Sofie Hagen: Treat it as if you are just one out of 10,000 performers

The Edinburgh Comedy Award Best Newcomer winner is back with a comedy show about memory and swings specifically for bums. As seen on Live from the BBC and her own episode of Comedy Central Specials, Sofie Hagen is at the Pleasance Dome this August with The Bumswing. Sofie spoke with The Fountain about the show as well as her plans for the month.




Review: The Cure, Glasgow Summer Sessions 2019 Rating 96%

Review: The Cure, Glasgow Summer Sessions 2019

It was 20th July 1989. At seventeen I was dressed appropriately in a biker’s leather atop a miniature-flower laden black shirt, skin-tight black jeans with laces up each side, scuffed-up basketball boots and a mop of dishevelled dark hair, short at the back, long fringe. I took a bus to Birmingham with some friends. It was The Cure’s Disintegration Tour at the NEC. They opened, as the album does, with Plainsong, followed by Pictures of You. It was awesome. Little was I to know at the time that Disintegration eventually defined them as a band. No punk, no pop, pure goth in Smith’s genre-leading interpretation.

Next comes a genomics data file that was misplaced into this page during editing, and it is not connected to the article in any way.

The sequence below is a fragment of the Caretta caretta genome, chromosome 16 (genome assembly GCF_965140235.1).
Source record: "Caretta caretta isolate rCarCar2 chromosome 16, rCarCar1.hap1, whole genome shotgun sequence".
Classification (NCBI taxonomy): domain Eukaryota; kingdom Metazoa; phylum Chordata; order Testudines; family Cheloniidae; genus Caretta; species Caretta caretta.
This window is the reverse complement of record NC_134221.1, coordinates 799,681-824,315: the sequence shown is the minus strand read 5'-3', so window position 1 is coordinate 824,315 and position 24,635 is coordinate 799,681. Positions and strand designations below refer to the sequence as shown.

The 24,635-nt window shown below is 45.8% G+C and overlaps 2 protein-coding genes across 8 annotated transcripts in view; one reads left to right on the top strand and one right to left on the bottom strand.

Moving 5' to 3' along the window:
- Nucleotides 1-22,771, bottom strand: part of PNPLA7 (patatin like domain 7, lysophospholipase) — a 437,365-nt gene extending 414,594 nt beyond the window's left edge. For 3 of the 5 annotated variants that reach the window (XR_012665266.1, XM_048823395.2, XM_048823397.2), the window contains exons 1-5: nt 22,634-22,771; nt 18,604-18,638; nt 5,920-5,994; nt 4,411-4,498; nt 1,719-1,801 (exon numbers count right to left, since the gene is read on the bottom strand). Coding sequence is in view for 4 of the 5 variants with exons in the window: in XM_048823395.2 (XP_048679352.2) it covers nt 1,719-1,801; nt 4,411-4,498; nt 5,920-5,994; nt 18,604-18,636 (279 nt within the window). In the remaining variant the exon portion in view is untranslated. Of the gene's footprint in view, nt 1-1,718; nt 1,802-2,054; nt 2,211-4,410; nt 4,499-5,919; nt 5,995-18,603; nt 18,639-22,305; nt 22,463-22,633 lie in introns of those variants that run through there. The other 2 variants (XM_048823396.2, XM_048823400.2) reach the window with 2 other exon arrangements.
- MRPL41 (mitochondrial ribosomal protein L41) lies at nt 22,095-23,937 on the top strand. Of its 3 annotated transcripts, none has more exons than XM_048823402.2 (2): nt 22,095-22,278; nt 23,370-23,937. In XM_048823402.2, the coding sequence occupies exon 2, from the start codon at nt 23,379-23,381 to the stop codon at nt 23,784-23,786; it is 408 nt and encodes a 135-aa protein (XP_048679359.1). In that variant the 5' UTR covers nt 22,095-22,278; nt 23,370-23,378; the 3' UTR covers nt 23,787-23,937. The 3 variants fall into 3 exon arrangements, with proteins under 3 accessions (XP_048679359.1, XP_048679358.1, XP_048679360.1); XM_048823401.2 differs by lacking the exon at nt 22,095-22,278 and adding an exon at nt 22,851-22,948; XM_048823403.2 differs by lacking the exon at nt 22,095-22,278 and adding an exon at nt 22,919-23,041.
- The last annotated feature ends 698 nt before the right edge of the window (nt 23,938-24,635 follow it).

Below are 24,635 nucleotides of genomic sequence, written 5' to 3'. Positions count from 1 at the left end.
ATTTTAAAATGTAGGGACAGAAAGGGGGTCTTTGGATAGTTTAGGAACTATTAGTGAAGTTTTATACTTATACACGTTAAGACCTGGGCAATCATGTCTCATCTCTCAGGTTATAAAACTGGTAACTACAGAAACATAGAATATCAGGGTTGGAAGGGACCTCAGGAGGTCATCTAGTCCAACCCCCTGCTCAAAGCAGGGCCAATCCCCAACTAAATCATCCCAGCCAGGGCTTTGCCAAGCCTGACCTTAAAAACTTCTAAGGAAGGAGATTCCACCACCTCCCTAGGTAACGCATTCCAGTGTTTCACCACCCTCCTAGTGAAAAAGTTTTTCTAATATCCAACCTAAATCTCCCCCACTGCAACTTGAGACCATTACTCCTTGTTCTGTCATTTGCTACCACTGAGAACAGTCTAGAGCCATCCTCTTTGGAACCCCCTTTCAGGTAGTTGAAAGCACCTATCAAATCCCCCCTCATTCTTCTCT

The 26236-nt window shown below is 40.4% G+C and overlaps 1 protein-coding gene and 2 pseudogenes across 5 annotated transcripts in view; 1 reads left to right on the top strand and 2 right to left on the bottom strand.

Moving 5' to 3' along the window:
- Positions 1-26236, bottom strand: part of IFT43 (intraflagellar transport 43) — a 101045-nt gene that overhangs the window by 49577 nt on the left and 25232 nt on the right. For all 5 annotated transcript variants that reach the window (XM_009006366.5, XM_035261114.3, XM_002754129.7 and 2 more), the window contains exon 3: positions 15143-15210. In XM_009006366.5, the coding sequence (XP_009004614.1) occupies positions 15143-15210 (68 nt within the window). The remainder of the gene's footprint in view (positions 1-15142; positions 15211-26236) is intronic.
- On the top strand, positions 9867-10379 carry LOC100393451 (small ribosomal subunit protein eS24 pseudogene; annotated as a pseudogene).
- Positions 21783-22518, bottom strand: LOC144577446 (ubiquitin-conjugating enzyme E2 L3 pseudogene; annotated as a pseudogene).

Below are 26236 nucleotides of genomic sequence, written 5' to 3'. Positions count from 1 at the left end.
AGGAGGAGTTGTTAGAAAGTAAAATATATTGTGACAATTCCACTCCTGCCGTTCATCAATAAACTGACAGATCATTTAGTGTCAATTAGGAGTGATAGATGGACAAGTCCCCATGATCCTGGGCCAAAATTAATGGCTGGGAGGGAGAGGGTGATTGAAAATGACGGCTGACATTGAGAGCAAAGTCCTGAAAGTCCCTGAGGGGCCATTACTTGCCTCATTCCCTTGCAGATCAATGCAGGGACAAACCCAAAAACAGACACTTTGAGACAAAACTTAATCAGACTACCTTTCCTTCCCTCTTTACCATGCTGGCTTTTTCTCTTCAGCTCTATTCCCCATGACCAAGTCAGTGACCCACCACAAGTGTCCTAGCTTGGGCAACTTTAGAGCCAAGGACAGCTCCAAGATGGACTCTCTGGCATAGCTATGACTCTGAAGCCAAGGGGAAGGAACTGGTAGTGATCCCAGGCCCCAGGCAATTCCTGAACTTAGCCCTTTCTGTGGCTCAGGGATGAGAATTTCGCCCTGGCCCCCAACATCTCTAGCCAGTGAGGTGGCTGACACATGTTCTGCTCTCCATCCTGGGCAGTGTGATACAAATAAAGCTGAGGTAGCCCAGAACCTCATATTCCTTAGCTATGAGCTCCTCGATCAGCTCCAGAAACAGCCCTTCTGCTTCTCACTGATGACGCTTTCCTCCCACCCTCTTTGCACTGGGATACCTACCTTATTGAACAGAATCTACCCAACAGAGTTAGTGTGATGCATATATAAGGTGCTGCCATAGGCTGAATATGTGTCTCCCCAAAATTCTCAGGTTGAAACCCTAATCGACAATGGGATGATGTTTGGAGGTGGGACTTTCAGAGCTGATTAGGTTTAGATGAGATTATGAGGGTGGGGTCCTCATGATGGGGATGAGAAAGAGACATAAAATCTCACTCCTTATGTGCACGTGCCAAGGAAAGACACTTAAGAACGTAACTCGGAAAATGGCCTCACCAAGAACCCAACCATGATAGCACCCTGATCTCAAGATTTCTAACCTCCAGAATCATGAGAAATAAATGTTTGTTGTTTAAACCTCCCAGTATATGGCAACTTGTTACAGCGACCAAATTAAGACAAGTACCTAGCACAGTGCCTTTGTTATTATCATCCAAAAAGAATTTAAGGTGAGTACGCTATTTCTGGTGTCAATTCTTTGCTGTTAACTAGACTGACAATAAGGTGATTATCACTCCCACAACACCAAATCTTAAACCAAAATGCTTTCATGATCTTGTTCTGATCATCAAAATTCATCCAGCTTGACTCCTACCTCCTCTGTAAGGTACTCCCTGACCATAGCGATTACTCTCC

Review: Pain and Glory Rating 65%

Review: Pain and Glory

Every Almodóvar film is emblematic of the filmmaker’s age: his early work with its cross-dressing, joyful kitsch and burlesque antics (ladies getting horny when they see urine, anyone?) is definitely a young man’s curious take on the world, while more mature masterpieces like Volver (2006) or the director’s own favourite Talk to Her (2002) show Almodóvar at his golden prime. Being his 21st film now – and his most openly autobiographical one to date – Pain and Glory doesn’t show the filmmaker’s skills waning but smooths down some potentially eccentric narrative edges while still using those rich and creamy Almodóvar ingredients we all love.


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